Human Impact: The Disappearance of Native Prairie

Native prairie was once the largest vegetation community in North America. Now, in the highly cultivated rural municipalities of Saskatchewan, all that remains of the native grasses and forbs are patches.

Between 1976 and 1981, native prairie disappeared at a rate of 1,000 acres per day. The heavy clay soils in the lacustrine plain around Regina, which covers about 1.3 million acres, contains only 16 native prairie sites totaling 500 acres, a mere 0.04 per cent of the area. The prairies are North America’s most thoroughly transformed landscape. At one time the mat of native prairie reached from Edmonton to the Mexican border. Prior to the introduction of European settlement, this mat covered about 168 million hectares.

The disappearance of native prairie means the disappearance of thousands of years of evolutionary history. This resource can never be replaced. The prairie vegetation is vital to the survival of countless wildlife species, many of which have already dropped significantly in number.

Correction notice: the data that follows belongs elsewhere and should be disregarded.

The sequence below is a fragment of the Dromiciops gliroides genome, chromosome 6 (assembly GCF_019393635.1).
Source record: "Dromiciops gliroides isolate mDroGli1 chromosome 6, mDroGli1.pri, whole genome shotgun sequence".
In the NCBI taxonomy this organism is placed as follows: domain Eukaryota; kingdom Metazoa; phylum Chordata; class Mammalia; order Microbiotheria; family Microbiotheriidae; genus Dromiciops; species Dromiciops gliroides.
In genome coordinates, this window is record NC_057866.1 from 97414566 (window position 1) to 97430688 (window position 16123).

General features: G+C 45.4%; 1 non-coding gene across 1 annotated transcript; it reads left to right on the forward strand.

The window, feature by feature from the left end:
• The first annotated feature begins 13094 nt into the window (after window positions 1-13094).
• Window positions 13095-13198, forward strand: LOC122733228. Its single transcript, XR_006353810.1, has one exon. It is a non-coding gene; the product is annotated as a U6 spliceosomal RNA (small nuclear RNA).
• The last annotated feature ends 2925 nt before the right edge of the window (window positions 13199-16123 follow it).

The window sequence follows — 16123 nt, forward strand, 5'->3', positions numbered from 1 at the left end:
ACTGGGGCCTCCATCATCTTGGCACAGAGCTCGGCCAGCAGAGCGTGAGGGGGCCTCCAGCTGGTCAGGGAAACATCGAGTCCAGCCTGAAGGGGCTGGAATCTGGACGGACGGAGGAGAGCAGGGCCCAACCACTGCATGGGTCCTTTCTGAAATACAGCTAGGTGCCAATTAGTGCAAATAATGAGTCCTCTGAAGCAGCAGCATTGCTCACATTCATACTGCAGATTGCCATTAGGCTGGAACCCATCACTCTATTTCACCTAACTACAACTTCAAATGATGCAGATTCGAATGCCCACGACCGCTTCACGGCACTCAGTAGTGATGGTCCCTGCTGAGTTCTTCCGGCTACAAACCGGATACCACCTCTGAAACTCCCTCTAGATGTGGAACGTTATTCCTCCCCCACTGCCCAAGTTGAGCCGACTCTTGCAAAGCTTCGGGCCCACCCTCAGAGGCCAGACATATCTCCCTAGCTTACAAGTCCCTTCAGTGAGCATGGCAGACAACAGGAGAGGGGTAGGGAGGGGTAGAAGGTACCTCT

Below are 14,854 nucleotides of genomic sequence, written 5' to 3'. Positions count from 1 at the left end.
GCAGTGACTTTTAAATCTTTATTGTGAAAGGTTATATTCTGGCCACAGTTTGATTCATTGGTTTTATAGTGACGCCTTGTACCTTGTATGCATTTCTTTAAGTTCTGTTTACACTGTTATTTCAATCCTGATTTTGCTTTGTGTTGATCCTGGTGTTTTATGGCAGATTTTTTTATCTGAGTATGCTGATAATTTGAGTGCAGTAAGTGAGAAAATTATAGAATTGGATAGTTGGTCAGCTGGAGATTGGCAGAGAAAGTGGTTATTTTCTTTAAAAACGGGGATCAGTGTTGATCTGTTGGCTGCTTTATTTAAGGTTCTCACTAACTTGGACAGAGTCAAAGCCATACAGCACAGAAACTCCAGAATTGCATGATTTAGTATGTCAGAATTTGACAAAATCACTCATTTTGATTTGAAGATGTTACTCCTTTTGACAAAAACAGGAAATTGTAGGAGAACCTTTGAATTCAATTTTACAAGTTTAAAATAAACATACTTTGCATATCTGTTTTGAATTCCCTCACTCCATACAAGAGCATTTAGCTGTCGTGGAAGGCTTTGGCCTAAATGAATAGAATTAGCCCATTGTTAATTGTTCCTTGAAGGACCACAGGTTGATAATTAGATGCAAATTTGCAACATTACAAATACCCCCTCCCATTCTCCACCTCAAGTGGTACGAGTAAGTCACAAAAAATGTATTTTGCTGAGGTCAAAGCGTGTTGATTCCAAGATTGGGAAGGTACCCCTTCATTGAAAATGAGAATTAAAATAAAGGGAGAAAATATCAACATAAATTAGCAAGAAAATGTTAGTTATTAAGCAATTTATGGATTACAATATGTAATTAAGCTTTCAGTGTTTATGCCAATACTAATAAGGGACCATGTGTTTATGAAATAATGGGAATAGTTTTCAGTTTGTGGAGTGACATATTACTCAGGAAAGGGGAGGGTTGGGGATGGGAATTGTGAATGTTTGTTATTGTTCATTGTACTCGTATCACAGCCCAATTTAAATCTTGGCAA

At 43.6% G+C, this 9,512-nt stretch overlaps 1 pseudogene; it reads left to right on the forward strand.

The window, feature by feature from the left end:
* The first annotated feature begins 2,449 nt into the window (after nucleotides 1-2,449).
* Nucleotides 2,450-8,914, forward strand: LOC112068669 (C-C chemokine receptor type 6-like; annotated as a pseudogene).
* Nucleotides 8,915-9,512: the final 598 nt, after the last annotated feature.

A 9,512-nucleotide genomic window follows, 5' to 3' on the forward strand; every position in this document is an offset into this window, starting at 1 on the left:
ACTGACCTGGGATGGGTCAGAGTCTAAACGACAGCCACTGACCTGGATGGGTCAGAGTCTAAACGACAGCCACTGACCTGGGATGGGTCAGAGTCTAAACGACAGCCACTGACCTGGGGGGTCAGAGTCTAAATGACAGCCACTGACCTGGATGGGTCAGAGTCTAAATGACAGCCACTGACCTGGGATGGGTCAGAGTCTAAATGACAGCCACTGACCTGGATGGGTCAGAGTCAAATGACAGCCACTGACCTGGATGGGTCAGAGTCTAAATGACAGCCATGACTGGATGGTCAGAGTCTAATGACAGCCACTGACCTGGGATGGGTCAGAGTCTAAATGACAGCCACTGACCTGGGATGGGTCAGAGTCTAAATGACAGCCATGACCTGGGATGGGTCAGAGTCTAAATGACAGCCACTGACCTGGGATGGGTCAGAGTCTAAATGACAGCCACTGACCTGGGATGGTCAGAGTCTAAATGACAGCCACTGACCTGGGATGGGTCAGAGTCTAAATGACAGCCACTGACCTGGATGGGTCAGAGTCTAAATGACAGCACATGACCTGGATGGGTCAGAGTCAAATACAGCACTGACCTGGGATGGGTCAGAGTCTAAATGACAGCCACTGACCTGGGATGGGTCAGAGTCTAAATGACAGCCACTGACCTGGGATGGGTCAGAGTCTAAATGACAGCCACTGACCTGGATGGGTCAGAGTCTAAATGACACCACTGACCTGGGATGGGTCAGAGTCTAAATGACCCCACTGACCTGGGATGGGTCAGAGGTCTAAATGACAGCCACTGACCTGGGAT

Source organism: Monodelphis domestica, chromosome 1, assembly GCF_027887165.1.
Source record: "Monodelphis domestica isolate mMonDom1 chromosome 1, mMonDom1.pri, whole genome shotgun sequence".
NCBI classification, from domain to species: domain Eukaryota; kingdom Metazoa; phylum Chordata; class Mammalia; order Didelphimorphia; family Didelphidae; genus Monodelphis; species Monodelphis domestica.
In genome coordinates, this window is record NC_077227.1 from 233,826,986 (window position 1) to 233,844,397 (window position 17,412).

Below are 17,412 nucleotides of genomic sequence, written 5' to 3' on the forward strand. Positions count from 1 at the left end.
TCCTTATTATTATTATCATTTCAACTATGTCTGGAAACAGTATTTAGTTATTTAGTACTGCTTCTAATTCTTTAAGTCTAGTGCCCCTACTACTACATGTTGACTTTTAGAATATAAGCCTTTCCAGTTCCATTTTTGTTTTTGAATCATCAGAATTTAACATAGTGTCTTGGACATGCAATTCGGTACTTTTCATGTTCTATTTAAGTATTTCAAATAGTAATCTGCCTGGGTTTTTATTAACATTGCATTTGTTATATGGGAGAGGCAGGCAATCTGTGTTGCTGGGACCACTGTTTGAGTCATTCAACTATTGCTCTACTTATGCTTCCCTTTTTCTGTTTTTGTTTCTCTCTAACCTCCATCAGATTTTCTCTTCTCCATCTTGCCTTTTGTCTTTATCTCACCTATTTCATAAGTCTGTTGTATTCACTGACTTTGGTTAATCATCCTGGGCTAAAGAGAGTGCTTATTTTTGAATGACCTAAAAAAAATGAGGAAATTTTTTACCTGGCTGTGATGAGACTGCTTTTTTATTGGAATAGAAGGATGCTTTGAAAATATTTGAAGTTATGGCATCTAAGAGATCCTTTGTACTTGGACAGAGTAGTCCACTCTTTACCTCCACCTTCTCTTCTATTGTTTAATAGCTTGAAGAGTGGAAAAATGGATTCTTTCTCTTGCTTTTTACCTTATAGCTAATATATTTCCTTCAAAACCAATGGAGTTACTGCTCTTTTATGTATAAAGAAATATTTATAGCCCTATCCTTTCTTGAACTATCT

While species such as the Swift Fox, Sage Grouse, Burrowing Owl, Black-Tailed Prairie Dog, Black Footed Ferret, Loggerhead shrike, Ferruginous Hawk and Big Mouth Buffalo Fish are endangered, other species such as the Plains Grizzly Bear and Greater Prairie Chicken have already been lost.

Adapted with permission from Native Prairie Stewardship Fact Sheet, published by the Saskatchewan Wetland Conservation Corporation, (Saskatchewan Watershed Authority ( ) and Acreage Living: A Conservation Guide for Owners and Developers of Natural Habitats published by The Native Plant Society of Saskatchewan Inc., 2001 .